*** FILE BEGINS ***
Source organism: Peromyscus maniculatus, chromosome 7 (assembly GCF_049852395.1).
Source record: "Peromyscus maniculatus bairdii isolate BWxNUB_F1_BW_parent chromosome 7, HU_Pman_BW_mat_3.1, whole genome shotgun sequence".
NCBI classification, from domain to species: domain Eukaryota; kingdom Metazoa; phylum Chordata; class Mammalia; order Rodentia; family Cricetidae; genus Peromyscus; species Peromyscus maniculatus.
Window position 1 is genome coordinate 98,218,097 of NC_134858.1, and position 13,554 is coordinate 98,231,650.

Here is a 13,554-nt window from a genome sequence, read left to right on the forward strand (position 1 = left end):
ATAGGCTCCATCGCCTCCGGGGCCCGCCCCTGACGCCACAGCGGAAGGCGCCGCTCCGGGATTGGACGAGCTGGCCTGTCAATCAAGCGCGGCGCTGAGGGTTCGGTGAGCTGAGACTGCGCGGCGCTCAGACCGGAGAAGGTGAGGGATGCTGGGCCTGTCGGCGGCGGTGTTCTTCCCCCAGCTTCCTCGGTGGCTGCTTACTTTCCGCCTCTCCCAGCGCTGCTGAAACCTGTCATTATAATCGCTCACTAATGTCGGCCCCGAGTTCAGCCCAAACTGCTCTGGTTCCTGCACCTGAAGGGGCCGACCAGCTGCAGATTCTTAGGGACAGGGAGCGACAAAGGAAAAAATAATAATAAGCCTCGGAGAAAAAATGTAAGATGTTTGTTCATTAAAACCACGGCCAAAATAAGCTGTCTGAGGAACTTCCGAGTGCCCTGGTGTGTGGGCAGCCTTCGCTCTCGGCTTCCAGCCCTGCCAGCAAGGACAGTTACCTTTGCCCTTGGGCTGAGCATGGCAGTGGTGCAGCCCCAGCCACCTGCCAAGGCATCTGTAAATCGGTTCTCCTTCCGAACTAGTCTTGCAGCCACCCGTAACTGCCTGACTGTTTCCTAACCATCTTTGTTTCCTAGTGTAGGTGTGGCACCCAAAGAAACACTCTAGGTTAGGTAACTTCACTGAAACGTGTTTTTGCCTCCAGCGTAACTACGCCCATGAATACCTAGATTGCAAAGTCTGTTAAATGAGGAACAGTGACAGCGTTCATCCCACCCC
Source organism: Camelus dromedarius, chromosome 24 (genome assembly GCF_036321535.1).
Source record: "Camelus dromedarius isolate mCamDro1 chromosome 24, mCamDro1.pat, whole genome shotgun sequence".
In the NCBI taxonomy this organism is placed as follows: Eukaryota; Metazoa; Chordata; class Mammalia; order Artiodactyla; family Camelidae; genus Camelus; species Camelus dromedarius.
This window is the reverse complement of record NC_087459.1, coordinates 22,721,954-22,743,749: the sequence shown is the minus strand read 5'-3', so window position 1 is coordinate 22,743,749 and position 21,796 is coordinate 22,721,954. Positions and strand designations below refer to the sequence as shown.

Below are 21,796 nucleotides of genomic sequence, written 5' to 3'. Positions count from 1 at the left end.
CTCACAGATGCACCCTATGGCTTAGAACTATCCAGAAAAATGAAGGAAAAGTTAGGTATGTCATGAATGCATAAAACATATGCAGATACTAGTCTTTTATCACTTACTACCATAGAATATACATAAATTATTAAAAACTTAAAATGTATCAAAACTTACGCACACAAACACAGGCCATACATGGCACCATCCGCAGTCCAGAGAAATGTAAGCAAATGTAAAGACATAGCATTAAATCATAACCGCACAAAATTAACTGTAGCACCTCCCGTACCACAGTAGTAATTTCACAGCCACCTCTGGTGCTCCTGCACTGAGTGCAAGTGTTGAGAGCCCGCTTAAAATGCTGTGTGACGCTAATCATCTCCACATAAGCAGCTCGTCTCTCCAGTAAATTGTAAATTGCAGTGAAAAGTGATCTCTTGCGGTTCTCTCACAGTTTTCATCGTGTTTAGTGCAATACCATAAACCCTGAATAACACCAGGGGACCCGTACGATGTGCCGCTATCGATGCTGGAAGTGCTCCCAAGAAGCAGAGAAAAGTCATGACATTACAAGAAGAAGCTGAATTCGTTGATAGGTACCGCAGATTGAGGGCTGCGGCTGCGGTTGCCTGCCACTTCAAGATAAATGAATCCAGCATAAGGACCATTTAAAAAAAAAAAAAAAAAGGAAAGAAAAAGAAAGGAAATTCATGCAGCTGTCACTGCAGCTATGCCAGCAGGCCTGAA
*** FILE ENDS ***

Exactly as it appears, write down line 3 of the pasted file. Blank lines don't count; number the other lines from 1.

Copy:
NCBI classification, from domain to species: domain Eukaryota; kingdom Metazoa; phylum Chordata; class Mammalia; order Rodentia; family Cricetidae; genus Peromyscus; species Peromyscus maniculatus.